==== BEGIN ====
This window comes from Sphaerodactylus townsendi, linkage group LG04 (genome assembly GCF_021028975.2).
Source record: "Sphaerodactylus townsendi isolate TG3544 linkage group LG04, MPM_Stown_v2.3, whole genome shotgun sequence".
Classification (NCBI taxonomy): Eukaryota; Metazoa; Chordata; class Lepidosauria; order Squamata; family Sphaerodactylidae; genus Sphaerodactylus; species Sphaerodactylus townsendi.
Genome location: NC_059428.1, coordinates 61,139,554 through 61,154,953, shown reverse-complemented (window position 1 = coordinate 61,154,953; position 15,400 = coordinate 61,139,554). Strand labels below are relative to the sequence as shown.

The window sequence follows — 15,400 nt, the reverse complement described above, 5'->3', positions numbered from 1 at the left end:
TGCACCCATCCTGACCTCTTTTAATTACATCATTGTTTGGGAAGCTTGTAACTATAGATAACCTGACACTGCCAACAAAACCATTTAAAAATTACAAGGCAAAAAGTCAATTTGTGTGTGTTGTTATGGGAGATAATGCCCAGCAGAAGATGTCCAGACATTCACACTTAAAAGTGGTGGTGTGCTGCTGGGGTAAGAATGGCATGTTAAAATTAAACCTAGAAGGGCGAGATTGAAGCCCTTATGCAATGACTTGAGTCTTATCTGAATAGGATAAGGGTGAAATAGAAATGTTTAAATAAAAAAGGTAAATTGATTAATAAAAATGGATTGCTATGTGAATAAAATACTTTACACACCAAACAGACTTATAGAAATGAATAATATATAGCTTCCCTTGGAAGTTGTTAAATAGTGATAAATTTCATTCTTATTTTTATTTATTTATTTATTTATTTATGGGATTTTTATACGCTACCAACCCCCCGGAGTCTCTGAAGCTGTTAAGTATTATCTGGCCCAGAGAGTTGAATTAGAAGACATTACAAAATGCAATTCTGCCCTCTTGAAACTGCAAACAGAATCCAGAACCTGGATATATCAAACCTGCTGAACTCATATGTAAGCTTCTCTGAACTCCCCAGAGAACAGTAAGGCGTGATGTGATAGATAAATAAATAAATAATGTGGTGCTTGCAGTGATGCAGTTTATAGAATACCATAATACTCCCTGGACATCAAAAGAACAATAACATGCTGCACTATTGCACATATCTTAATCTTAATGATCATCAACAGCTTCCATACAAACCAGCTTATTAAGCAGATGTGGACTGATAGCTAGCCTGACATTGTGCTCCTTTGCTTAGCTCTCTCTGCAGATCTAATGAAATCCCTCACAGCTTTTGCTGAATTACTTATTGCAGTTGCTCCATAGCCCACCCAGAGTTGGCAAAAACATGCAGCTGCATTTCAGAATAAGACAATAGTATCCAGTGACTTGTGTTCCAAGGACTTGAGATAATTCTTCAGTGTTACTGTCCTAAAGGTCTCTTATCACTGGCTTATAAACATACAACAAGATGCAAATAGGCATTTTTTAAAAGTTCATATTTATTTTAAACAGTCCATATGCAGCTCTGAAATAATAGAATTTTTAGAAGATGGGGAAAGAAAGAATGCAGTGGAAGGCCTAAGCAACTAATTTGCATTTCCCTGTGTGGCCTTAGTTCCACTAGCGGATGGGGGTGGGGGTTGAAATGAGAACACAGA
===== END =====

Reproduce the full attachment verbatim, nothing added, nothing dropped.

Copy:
This window comes from Sphaerodactylus townsendi, linkage group LG04 (genome assembly GCF_021028975.2).
Source record: "Sphaerodactylus townsendi isolate TG3544 linkage group LG04, MPM_Stown_v2.3, whole genome shotgun sequence".
Classification (NCBI taxonomy): Eukaryota; Metazoa; Chordata; class Lepidosauria; order Squamata; family Sphaerodactylidae; genus Sphaerodactylus; species Sphaerodactylus townsendi.
Genome location: NC_059428.1, coordinates 61,139,554 through 61,154,953, shown reverse-complemented (window position 1 = coordinate 61,154,953; position 15,400 = coordinate 61,139,554). Strand labels below are relative to the sequence as shown.

The window sequence follows — 15,400 nt, the reverse complement described above, 5'->3', positions numbered from 1 at the left end:
TGCACCCATCCTGACCTCTTTTAATTACATCATTGTTTGGGAAGCTTGTAACTATAGATAACCTGACACTGCCAACAAAACCATTTAAAAATTACAAGGCAAAAAGTCAATTTGTGTGTGTTGTTATGGGAGATAATGCCCAGCAGAAGATGTCCAGACATTCACACTTAAAAGTGGTGGTGTGCTGCTGGGGTAAGAATGGCATGTTAAAATTAAACCTAGAAGGGCGAGATTGAAGCCCTTATGCAATGACTTGAGTCTTATCTGAATAGGATAAGGGTGAAATAGAAATGTTTAAATAAAAAAGGTAAATTGATTAATAAAAATGGATTGCTATGTGAATAAAATACTTTACACACCAAACAGACTTATAGAAATGAATAATATATAGCTTCCCTTGGAAGTTGTTAAATAGTGATAAATTTCATTCTTATTTTTATTTATTTATTTATTTATTTATGGGATTTTTATACGCTACCAACCCCCCGGAGTCTCTGAAGCTGTTAAGTATTATCTGGCCCAGAGAGTTGAATTAGAAGACATTACAAAATGCAATTCTGCCCTCTTGAAACTGCAAACAGAATCCAGAACCTGGATATATCAAACCTGCTGAACTCATATGTAAGCTTCTCTGAACTCCCCAGAGAACAGTAAGGCGTGATGTGATAGATAAATAAATAAATAATGTGGTGCTTGCAGTGATGCAGTTTATAGAATACCATAATACTCCCTGGACATCAAAAGAACAATAACATGCTGCACTATTGCACATATCTTAATCTTAATGATCATCAACAGCTTCCATACAAACCAGCTTATTAAGCAGATGTGGACTGATAGCTAGCCTGACATTGTGCTCCTTTGCTTAGCTCTCTCTGCAGATCTAATGAAATCCCTCACAGCTTTTGCTGAATTACTTATTGCAGTTGCTCCATAGCCCACCCAGAGTTGGCAAAAACATGCAGCTGCATTTCAGAATAAGACAATAGTATCCAGTGACTTGTGTTCCAAGGACTTGAGATAATTCTTCAGTGTTACTGTCCTAAAGGTCTCTTATCACTGGCTTATAAACATACAACAAGATGCAAATAGGCATTTTTTAAAAGTTCATATTTATTTTAAACAGTCCATATGCAGCTCTGAAATAATAGAATTTTTAGAAGATGGGGAAAGAAAGAATGCAGTGGAAGGCCTAAGCAACTAATTTGCATTTCCCTGTGTGGCCTTAGTTCCACTAGCGGATGGGGGTGGGGGTTGAAATGAGAACACAGA